Why are these people smiling? Because they are sailing RG 65s, the oldest new class in the American Model Yachting Association. These “right size” pocket rockets are big enough to sail like a real boat, small enough to fit rigged in a tiny car, and light enough to provide competitive, action-packed racing. They are also economical: you can build a competitive boat, radio and all, for well under $200. This picture was taken at the inaugural Rio Grande Cup in Albuquerque NM last year. We’re doing it again this year, October 16-18, so mark your calendars. The Cup, which you get to keep, is a nice miniature piece of Navajo silver work, in keeping with the size of the boats.
The RG 65 class is defined by a very simple set of limits on basic dimensions and characteristics of a boat: a monohull that is 65 centimeters (25.6 inches) long, with a rig no higher than 110 centimeters (43.3 inches) and carrying a maximum of 2250 square centimeters (348.7 square inches) of sail area. [We gave you inches so you could visualize the size of the boat more easily -- from now on it's all centimeters, which you'll find are much easier to work with when building a boat]. You can have two radio channels and three rigs of different sizes to cope with varying winds. And that’s about it.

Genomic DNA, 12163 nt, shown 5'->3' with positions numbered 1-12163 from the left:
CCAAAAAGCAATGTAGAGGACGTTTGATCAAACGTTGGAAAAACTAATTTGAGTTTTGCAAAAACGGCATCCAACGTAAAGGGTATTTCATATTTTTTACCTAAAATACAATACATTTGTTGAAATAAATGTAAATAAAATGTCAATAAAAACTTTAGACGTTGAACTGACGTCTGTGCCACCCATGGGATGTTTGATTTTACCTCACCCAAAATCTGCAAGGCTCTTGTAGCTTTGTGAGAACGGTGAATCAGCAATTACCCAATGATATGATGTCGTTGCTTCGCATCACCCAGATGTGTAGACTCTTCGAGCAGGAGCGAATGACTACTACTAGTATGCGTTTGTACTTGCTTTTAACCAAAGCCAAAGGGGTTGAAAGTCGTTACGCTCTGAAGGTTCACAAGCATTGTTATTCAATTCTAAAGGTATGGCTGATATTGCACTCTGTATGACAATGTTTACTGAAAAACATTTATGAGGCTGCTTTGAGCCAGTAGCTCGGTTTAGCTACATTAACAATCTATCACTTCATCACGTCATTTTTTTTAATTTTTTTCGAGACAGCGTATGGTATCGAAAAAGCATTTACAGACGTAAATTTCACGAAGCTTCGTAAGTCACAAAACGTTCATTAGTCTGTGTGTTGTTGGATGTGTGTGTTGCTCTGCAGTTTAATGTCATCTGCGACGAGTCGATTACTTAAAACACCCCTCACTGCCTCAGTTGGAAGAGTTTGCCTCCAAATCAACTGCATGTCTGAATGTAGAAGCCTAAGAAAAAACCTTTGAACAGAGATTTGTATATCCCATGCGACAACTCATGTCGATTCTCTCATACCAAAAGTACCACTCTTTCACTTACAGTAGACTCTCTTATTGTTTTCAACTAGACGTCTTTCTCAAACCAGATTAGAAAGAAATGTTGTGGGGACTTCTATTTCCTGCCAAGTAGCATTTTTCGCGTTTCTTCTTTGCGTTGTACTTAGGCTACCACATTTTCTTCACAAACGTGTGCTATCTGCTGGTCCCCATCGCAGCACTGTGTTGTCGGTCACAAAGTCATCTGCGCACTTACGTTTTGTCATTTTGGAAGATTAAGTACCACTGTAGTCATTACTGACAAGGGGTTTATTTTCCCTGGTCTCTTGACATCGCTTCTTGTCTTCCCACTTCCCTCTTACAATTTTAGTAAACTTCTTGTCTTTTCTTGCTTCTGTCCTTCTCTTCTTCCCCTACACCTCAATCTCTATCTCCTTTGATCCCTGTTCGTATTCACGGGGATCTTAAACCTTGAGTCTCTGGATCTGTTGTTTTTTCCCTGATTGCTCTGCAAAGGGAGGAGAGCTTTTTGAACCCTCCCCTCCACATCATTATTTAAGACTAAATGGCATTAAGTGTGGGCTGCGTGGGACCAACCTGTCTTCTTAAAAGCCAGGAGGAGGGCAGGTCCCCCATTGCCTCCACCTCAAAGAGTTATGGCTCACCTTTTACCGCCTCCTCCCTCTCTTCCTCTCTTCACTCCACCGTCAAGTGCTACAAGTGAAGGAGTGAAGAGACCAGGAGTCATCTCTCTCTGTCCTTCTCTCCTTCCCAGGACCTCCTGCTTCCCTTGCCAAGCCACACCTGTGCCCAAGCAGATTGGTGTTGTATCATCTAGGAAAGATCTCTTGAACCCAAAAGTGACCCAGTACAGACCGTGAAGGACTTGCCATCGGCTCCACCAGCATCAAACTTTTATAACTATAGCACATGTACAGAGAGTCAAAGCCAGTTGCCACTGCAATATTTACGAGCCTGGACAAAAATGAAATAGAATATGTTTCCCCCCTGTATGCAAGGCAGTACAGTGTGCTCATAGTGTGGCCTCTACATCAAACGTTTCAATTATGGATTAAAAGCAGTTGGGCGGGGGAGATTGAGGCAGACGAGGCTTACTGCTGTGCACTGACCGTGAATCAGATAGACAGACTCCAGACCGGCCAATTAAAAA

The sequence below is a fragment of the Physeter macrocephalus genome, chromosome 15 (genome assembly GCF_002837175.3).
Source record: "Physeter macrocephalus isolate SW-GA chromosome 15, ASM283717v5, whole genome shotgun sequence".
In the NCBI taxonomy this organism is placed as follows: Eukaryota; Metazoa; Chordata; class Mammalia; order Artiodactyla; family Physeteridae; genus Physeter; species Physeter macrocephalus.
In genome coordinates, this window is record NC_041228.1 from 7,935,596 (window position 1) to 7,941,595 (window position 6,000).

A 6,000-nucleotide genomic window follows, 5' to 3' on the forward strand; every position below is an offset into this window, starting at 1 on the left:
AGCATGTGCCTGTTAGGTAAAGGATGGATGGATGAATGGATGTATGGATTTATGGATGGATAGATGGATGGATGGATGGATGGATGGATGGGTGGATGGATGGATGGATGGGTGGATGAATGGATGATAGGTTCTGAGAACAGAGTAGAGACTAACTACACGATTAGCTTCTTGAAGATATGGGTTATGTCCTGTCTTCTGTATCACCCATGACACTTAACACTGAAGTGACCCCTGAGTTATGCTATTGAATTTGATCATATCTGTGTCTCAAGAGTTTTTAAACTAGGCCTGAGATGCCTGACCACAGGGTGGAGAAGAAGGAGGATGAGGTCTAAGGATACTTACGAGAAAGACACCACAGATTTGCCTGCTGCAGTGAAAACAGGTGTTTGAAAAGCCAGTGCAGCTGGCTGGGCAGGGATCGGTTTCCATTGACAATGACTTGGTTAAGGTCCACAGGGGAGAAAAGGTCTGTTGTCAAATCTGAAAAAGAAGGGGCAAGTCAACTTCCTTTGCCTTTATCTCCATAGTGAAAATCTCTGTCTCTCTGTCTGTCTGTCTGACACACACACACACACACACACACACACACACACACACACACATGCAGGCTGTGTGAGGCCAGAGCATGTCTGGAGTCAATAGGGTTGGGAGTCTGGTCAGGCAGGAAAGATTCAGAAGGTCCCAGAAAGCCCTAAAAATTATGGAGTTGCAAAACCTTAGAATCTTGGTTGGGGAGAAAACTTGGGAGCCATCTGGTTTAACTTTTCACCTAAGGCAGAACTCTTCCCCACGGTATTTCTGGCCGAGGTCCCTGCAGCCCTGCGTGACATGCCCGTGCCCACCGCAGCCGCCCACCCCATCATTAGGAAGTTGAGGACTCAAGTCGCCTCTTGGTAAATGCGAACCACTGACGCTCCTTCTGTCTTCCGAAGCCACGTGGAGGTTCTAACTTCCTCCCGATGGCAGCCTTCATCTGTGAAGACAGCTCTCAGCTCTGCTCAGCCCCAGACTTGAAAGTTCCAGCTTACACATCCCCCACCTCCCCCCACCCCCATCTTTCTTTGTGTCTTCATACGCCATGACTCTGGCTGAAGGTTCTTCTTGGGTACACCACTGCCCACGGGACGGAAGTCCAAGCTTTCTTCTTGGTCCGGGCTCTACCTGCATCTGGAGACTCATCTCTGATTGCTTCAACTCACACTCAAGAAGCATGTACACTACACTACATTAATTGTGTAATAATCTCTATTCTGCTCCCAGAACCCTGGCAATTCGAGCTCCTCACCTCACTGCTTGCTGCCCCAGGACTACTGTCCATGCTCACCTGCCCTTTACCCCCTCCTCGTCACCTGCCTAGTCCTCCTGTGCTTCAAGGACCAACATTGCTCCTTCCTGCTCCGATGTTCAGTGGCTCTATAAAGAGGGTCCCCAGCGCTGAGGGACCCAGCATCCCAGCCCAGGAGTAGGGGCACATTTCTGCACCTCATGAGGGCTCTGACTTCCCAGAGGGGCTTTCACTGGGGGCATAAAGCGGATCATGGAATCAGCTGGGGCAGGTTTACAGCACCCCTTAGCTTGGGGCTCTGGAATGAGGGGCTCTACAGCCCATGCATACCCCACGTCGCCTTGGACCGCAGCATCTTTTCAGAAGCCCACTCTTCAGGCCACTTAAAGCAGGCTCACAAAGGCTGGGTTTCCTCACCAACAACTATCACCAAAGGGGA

These limits have been validated by the history of the class, which spans over 50 years. The class was started in Buenos Aires, Argentina in the 1950s by Juan Gherzi as a free sailing class called G 65. In 1978 radio was added and it became RG 65. So you don’t have to worry that this is something new and untested.
The detailed rules can be found by clicking on the link at the top of this page. Don’t be discouraged by the process of measuring sail area: there are plenty of existing designs whose sail plans you can copy.
The RG 65 is a designer and builder’s class, and an excellent beginner’s class. This may seem like a contradiction, but it really isn’t. If you don’t want to design you have plenty of published designs to choose from. And if you can build a balsa wood box you can build an RG 65. Even the ballast, usually a problem for beginners, can be simply made from a trolling sinker. The large numbers of RG 65 builders worldwide form a great support group, which can be tapped into by joining the forums listed on our links page.
There’s as little to it as we can get by with If you’re having trouble getting to sleep some night, you can click on the Constitution and Bylaws link at the top of the page and read up on how we operate. Basically, we do two things: we manage the affairs of the class in the U.S., and we represent U.S. owners to the International Class Authority. If you need anything, just email us at firstname.lastname@example.org and we’ll get right back to you. attached below are the membership for and the good faith statement for your boat(s).